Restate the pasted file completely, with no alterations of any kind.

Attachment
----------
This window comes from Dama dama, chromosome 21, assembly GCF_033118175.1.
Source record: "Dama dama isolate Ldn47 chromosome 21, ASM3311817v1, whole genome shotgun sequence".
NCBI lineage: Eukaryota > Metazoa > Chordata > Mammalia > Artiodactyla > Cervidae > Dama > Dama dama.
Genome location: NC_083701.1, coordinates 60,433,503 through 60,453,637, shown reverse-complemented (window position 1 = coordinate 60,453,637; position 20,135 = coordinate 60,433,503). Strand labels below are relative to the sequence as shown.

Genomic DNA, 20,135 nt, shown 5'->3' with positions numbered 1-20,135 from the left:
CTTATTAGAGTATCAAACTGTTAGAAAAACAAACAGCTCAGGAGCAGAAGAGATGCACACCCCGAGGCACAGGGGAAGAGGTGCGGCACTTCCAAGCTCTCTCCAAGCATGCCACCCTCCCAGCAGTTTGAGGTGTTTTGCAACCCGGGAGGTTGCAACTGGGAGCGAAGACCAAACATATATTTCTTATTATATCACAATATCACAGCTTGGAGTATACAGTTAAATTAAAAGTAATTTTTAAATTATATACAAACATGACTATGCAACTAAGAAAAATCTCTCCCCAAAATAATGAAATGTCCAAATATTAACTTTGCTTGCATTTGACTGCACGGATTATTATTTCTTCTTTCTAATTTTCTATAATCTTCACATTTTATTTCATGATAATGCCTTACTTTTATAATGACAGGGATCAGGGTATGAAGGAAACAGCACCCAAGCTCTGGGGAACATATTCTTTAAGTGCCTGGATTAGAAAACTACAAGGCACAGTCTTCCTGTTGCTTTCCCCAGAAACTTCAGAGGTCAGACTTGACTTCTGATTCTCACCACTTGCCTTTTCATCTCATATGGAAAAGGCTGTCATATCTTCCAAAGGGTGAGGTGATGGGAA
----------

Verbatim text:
This window comes from Dama dama, chromosome 21, assembly GCF_033118175.1.
Source record: "Dama dama isolate Ldn47 chromosome 21, ASM3311817v1, whole genome shotgun sequence".
NCBI lineage: Eukaryota > Metazoa > Chordata > Mammalia > Artiodactyla > Cervidae > Dama > Dama dama.
Genome location: NC_083701.1, coordinates 60,433,503 through 60,453,637, shown reverse-complemented (window position 1 = coordinate 60,453,637; position 20,135 = coordinate 60,433,503). Strand labels below are relative to the sequence as shown.

Genomic DNA, 20,135 nt, shown 5'->3' with positions numbered 1-20,135 from the left:
CTTATTAGAGTATCAAACTGTTAGAAAAACAAACAGCTCAGGAGCAGAAGAGATGCACACCCCGAGGCACAGGGGAAGAGGTGCGGCACTTCCAAGCTCTCTCCAAGCATGCCACCCTCCCAGCAGTTTGAGGTGTTTTGCAACCCGGGAGGTTGCAACTGGGAGCGAAGACCAAACATATATTTCTTATTATATCACAATATCACAGCTTGGAGTATACAGTTAAATTAAAAGTAATTTTTAAATTATATACAAACATGACTATGCAACTAAGAAAAATCTCTCCCCAAAATAATGAAATGTCCAAATATTAACTTTGCTTGCATTTGACTGCACGGATTATTATTTCTTCTTTCTAATTTTCTATAATCTTCACATTTTATTTCATGATAATGCCTTACTTTTATAATGACAGGGATCAGGGTATGAAGGAAACAGCACCCAAGCTCTGGGGAACATATTCTTTAAGTGCCTGGATTAGAAAACTACAAGGCACAGTCTTCCTGTTGCTTTCCCCAGAAACTTCAGAGGTCAGACTTGACTTCTGATTCTCACCACTTGCCTTTTCATCTCATATGGAAAAGGCTGTCATATCTTCCAAAGGGTGAGGTGATGGGAA